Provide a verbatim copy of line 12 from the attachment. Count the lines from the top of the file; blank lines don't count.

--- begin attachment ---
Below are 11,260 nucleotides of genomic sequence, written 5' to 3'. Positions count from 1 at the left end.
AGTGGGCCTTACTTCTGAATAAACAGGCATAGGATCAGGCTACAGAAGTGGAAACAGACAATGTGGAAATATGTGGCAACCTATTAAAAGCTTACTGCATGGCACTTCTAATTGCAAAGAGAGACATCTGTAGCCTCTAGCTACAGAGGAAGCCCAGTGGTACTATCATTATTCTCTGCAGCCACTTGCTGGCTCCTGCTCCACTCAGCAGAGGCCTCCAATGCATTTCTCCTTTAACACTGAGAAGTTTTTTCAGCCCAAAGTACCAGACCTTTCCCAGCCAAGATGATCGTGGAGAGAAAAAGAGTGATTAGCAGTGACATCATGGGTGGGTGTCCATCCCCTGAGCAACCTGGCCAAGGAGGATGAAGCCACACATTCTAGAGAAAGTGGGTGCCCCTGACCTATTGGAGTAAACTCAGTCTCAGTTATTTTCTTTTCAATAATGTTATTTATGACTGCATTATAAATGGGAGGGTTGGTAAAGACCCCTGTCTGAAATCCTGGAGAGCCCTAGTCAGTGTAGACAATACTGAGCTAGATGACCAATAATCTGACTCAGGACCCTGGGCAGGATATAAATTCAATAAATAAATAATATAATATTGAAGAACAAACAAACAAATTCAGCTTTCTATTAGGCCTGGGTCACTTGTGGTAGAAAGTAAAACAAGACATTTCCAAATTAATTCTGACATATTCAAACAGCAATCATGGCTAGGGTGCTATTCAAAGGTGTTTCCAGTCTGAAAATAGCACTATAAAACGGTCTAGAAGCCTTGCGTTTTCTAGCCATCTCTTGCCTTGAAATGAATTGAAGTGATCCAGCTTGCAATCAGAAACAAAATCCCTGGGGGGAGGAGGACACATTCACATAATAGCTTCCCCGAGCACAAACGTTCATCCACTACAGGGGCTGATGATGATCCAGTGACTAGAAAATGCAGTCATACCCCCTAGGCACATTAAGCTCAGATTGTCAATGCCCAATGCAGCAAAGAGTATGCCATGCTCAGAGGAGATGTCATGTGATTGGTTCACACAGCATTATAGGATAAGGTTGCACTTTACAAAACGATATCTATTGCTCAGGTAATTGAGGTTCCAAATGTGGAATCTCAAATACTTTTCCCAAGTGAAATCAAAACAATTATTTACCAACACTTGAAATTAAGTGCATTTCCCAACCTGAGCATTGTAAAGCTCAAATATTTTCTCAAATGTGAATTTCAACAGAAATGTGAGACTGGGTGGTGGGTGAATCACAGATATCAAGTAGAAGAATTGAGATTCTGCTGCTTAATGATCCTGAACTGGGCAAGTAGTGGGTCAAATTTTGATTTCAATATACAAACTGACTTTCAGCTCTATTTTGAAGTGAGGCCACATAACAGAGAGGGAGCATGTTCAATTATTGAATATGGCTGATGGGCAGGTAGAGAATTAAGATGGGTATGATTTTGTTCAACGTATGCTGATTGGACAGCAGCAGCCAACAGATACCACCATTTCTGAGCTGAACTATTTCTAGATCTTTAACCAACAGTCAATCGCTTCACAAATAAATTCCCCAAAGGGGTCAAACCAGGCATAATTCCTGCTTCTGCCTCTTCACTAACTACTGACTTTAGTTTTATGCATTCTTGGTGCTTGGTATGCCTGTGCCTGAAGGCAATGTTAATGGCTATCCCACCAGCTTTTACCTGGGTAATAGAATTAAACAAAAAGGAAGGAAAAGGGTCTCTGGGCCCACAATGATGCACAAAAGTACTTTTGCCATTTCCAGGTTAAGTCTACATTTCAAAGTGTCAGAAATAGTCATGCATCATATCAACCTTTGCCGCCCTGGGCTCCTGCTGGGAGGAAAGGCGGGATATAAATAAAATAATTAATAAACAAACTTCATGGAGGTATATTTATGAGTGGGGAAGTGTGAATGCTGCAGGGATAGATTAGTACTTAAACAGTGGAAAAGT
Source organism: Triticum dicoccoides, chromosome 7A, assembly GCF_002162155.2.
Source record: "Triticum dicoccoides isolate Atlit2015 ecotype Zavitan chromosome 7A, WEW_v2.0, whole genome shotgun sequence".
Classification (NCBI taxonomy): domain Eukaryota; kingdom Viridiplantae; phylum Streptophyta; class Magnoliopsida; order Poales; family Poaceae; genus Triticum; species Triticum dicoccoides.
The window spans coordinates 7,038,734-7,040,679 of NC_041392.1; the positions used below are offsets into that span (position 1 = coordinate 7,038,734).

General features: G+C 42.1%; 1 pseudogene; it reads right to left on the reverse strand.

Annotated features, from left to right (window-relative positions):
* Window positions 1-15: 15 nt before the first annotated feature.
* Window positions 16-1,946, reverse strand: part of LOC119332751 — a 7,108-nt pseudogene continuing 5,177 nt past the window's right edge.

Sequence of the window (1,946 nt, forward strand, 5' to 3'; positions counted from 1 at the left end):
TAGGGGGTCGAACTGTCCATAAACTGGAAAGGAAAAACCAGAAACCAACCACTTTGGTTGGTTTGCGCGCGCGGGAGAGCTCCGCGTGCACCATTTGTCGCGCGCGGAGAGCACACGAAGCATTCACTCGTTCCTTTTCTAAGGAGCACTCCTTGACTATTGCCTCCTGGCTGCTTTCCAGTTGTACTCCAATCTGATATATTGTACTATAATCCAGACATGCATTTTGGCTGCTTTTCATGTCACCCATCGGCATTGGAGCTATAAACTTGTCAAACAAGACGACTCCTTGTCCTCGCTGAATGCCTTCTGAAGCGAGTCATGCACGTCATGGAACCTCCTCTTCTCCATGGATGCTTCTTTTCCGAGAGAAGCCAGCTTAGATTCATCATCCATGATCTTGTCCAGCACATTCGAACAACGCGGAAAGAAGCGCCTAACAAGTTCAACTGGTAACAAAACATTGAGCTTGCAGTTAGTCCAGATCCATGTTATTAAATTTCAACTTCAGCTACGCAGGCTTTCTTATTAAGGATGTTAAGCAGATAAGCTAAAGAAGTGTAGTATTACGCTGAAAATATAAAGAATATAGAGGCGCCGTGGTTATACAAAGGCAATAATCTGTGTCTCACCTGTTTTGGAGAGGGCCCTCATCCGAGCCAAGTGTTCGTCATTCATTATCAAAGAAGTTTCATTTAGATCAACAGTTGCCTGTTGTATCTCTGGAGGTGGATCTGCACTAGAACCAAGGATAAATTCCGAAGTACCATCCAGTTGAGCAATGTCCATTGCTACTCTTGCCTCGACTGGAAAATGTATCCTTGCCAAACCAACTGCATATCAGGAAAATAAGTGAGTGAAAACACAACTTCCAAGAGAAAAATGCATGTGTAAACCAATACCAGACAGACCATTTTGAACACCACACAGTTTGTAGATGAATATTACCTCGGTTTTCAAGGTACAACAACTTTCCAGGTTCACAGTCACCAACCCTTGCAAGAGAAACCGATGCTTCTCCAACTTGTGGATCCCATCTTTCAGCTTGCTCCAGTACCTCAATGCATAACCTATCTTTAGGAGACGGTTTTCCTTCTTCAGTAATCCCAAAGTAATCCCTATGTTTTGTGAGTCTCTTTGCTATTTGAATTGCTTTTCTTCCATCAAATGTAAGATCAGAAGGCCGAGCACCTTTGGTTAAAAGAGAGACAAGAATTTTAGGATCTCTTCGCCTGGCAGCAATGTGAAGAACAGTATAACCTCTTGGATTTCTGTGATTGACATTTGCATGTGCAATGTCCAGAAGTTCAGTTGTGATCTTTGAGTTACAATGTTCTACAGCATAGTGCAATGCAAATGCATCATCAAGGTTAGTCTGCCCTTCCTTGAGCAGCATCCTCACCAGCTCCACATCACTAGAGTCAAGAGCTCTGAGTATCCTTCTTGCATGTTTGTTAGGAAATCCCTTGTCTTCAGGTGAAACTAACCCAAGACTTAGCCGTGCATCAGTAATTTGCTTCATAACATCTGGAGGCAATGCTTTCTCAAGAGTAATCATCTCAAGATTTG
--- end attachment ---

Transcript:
TAGGGGGTCGAACTGTCCATAAACTGGAAAGGAAAAACCAGAAACCAACCACTTTGGTTGGTTTGCGCGCGCGGGAGAGCTCCGCGTGCACCATTTGTCGCGCGCGGAGAGCACACGAAGCATTCACTCGTTCCTTTTCTAAGGAGCACTCCTTGACTATTGCCTCCTGGCTGCTTTCCAGTTGTACTCCAATCTGATATATTGTACTATAATCCAGACATGCATTTTGGCTGCTTTTCATGTCACCCATCGGCATTGGAGCTATAAACTTGTCAAACAAGACGACTCCTTGTCCTCGCTGAATGCCTTCTGAAGCGAGTCATGCACGTCATGGAACCTCCTCTTCTCCATGGATGCTTCTTTTCCGAGAGAAGCCAGCTTAGATTCATCATCCATGATCTTGTCCAGCACATTCGAACAACGCGGAAAGAAGCGCCTAACAAGTTCAACTGGTAACAAAACATTGAGCTTGCAGTTAGTCCAGATCCATGTTATTAAATTTCAACTTCAGCTACGCAGGCTTTCTTATTAAGGATGTTAAGCAGATAAGCTAAAGAAGTGTAGTATTACGCTGAAAATATAAAGAATATAGAGGCGCCGTGGTTATACAAAGGCAATAATCTGTGTCTCACCTGTTTTGGAGAGGGCCCTCATCCGAGCCAAGTGTTCGTCATTCATTATCAAAGAAGTTTCATTTAGATCAACAGTTGCCTGTTGTATCTCTGGAGGTGGATCTGCACTAGAACCAAGGATAAATTCCGAAGTACCATCCAGTTGAGCAATGTCCATTGCTACTCTTGCCTCGACTGGAAAATGTATCCTTGCCAAACCAACTGCATATCAGGAAAATAAGTGAGTGAAAACACAACTTCCAAGAGAAAAATGCATGTGTAAACCAATACCAGACAGACCATTTTGAACACCACACAGTTTGTAGATGAATATTACCTCGGTTTTCAAGGTACAACAACTTTCCAGGTTCACAGTCACCAACCCTTGCAAGAGAAACCGATGCTTCTCCAACTTGTGGATCCCATCTTTCAGCTTGCTCCAGTACCTCAATGCATAACCTATCTTTAGGAGACGGTTTTCCTTCTTCAGTAATCCCAAAGTAATCCCTATGTTTTGTGAGTCTCTTTGCTATTTGAATTGCTTTTCTTCCATCAAATGTAAGATCAGAAGGCCGAGCACCTTTGGTTAAAAGAGAGACAAGAATTTTAGGATCTCTTCGCCTGGCAGCAATGTGAAGAACAGTATAACCTCTTGGATTTCTGTGATTGACATTTGCATGTGCAATGTCCAGAAGTTCAGTTGTGATCTTTGAGTTACAATGTTCTACAGCATAGTGCAATGCAAATGCATCATCAAGGTTAGTCTGCCCTTCCTTGAGCAGCATCCTCACCAGCTCCACATCACTAGAGTCAAGAGCTCTGAGTATCCTTCTTGCATGTTTGTTAGGAAATCCCTTGTCTTCAGGTGAAACTAACCCAAGACTTAGCCGTGCATCAGTAATTTGCTTCATAACATCTGGAGGCAATGCTTTCTCAAGAGTAATCATCTCAAGATTTG